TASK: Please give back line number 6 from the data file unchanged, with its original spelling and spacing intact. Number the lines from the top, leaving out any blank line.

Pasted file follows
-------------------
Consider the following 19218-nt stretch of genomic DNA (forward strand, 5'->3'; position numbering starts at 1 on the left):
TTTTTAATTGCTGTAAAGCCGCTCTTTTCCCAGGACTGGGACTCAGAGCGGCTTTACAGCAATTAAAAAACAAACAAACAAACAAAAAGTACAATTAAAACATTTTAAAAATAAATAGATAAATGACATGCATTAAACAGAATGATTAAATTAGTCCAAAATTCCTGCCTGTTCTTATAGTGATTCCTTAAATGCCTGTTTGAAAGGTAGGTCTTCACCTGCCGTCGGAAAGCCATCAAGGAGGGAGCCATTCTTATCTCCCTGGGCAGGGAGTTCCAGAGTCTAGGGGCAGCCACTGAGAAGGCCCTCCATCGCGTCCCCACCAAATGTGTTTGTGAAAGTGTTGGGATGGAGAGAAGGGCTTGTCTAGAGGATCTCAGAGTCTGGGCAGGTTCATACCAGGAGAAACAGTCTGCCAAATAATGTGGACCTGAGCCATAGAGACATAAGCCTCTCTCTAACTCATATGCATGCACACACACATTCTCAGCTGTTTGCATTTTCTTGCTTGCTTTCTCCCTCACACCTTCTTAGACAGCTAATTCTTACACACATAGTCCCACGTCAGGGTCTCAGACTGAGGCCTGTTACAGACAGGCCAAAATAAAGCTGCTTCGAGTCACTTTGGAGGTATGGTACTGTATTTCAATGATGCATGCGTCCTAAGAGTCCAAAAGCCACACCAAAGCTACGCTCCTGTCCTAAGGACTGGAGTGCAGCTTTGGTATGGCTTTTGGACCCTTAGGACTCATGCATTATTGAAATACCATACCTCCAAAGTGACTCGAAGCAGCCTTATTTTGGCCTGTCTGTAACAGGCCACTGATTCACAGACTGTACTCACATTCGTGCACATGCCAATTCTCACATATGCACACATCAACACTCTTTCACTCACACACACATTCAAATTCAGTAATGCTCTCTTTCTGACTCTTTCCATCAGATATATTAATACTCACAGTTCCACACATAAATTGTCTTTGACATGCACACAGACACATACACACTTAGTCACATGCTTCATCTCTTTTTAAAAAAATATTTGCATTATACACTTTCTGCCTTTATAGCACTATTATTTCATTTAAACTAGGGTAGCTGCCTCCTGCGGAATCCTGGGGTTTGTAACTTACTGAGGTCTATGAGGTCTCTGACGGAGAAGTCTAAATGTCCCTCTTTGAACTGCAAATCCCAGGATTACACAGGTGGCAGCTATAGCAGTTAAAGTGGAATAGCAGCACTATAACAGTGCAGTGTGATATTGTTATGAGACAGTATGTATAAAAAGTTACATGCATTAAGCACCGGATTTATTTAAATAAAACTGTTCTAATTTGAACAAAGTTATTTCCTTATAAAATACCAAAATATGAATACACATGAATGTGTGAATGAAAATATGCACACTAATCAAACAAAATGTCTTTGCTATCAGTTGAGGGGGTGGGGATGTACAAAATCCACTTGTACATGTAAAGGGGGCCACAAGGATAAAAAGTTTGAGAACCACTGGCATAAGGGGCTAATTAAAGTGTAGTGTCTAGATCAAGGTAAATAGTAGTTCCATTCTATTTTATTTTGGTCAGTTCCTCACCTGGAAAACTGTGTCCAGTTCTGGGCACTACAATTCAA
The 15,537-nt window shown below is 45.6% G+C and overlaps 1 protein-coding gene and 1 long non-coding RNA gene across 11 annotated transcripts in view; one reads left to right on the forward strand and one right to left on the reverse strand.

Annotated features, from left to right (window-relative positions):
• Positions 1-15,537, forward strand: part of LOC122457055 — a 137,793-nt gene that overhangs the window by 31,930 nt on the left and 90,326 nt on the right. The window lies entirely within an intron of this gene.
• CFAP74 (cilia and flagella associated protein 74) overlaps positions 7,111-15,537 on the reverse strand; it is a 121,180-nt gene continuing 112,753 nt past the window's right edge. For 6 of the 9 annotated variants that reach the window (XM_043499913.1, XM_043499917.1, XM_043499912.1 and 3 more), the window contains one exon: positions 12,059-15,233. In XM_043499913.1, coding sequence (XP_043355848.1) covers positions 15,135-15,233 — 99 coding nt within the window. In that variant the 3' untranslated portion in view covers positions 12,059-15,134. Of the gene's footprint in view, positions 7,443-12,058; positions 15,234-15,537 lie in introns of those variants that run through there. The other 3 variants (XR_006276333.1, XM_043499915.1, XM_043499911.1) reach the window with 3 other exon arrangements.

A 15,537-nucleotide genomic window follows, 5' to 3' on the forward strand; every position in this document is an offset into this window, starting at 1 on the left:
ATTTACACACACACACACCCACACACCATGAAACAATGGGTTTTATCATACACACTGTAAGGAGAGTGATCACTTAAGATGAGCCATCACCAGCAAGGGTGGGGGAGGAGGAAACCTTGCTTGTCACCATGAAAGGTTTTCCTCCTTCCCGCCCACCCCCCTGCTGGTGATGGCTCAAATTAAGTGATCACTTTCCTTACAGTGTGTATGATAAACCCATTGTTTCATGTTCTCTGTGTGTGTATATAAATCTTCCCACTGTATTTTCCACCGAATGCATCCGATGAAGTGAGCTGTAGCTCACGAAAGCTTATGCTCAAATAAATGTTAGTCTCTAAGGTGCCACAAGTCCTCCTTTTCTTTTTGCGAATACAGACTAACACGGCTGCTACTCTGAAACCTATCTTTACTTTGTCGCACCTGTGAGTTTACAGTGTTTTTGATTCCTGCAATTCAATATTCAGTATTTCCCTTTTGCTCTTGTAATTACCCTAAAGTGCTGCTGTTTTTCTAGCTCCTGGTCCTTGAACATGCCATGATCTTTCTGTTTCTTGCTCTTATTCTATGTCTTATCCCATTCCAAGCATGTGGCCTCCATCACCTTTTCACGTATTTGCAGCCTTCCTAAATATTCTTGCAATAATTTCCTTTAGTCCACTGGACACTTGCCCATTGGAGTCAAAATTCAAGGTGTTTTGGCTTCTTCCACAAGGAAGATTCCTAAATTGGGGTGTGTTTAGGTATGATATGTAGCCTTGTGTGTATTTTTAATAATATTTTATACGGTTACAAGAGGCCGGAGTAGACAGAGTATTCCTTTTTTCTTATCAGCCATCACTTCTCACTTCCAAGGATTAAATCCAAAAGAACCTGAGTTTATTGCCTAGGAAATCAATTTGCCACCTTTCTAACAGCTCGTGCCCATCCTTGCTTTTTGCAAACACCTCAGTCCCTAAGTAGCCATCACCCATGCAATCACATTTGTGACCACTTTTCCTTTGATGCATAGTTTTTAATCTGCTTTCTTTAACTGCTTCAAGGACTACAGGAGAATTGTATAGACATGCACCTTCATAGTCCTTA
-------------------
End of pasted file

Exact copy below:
• CFAP74 (cilia and flagella associated protein 74) overlaps positions 7,111-15,537 on the reverse strand; it is a 121,180-nt gene continuing 112,753 nt past the window's right edge. For 6 of the 9 annotated variants that reach the window (XM_043499913.1, XM_043499917.1, XM_043499912.1 and 3 more), the window contains one exon: positions 12,059-15,233. In XM_043499913.1, coding sequence (XP_043355848.1) covers positions 15,135-15,233 — 99 coding nt within the window. In that variant the 3' untranslated portion in view covers positions 12,059-15,134. Of the gene's footprint in view, positions 7,443-12,058; positions 15,234-15,537 lie in introns of those variants that run through there. The other 3 variants (XR_006276333.1, XM_043499915.1, XM_043499911.1) reach the window with 3 other exon arrangements.